Small Business and Web 2.0: Hope or Hype?

Article excerpt

ABSTRACT

Considering the number of small businesses in the US, the magnitude of their impact on the economy, and the prevalence of "Web 2.0" in discussions regarding businesses, the dearth of scholarly work on small businesses and evolving web technologies seems salient. Web 2.0 is generally defined and distinguished by the presence of increased interactivity in Web applications and an underlying open and collaborative platform. Web 2.0 advocates suggest that the platform eliminates size advantages for businesses and allows small businesses and even single individuals the ability to compete with large corporations. Therefore, in this paper the opportunities and risks in Web 2.0 for small businesses are considered within the context of small business resource poverty.

The structure and elements of Web 2.0 are analyzed and reveal potential opportunities within digital industries; however capitalizing on these opportunities requires resources that small businesses are not likely to possess. Overall, it appears that Web 2.0 is primarily a basis of competition, making it a risk for those small businesses that do not utilize it. In addition, no systematic method for evaluating the return on investment (ROI) of utilizing Web 2.0 applications has been developed. This leaves small businesses on their own to weigh the risks of not participating against the lack of understanding regarding the return on investment (ROI) of Web 2.0.

Given the ubiquity of Web access and the permeation of the Web across numerous product and service categories, understanding and participating in the Web will only grow in importance for small businesses. As such, small businesses would be well served by research on Web 2.0 and its impact on small business success. Based on the analysis fruitful and practically useful research avenues are identified.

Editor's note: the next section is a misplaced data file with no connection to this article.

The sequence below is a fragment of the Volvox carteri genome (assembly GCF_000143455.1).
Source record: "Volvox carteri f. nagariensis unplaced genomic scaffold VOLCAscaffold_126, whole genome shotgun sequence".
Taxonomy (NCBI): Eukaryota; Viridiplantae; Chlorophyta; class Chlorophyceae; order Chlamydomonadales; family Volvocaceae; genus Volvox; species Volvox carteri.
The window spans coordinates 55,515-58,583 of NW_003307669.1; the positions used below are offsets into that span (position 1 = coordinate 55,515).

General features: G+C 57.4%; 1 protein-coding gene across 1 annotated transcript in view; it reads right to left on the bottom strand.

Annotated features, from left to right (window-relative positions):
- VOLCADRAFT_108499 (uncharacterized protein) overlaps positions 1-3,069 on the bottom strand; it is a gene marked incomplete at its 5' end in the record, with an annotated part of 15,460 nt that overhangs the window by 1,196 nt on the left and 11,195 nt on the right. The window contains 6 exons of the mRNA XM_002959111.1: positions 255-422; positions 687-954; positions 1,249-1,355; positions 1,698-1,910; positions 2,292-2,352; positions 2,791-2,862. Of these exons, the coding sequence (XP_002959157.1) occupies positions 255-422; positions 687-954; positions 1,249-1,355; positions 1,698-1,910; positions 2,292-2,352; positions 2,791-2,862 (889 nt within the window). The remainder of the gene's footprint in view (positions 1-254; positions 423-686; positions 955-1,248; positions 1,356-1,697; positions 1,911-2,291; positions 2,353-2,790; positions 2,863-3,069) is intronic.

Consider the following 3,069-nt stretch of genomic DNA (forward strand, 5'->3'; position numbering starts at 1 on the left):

INTRODUCTION

"Especially in a "flat world" where "size matters not," small- and medium-size enterprises and even one-man local businesses or projects can use these [Web 2.0] business models to advantage" (Shuen, 2008)

"The tools of Web 2.0 allow anyone willing to put in the time and effort to harness the tools of the Internet and build the next great startup. Inexpensive and collaborative technology is allowing entrepreneurs to create unbelievable products and services even with meager resources and this environment of innovation should inspire entrepreneurs of any age to tap into the opportunities." (Small Business News, 2010)

Perhaps due to its ambiguous meaning and debated usefulness Web 2.0, and the evolution of web technology in general, and its impact on small business has not been adequately addressed by the academic business community. A recent article search in an EBSCO hosted database of business publications revealed that over the last decade scholarly articles focusing on small business and the World Wide Web oriented technologies constituted just 2.3% of all articles published on small businesses. Considering the number of small businesses, the magnitude of their impact on the economy, and the prominence of the role of technology and the World Wide Web in discussions regarding business, the dearth of scholarly work on this subject seems salient. While a modicum of research has been conducted on small businesses and specific Web technologies, such as e-commerce (Grandon & Pearson, 2004; Hashim, 2009; Kendall, Tung, Chua, Ng, & Tan, 2001; Mehta & Shah, 2001; Poon & Swatman, 1999) and internet marketing (Poon & Jevons, 1997; Schmengler & Kraus, 2010), few scholars have considered Web 2.0 as a general technology platform for small businesses. The widespread usage of the term "Web 2.0" in the business world suggests that, at a minimum, an analysis of its definition and alleged role in small business development and success is warranted. The growing buzz around the ability of so-called Web 2.0 technologies to democratize various aspects of society and culture, including politics, information, publishing, and business (Anderson, 2006; Governor, Hinchcliffe, & Nickull, 2009; Hippel, 2005; Kelly, 2005; Shuen, 2008), suggests more in depth conceptual and empirical analyses of this issue are needed to further understanding and offer guidance for small business owners and managers. …

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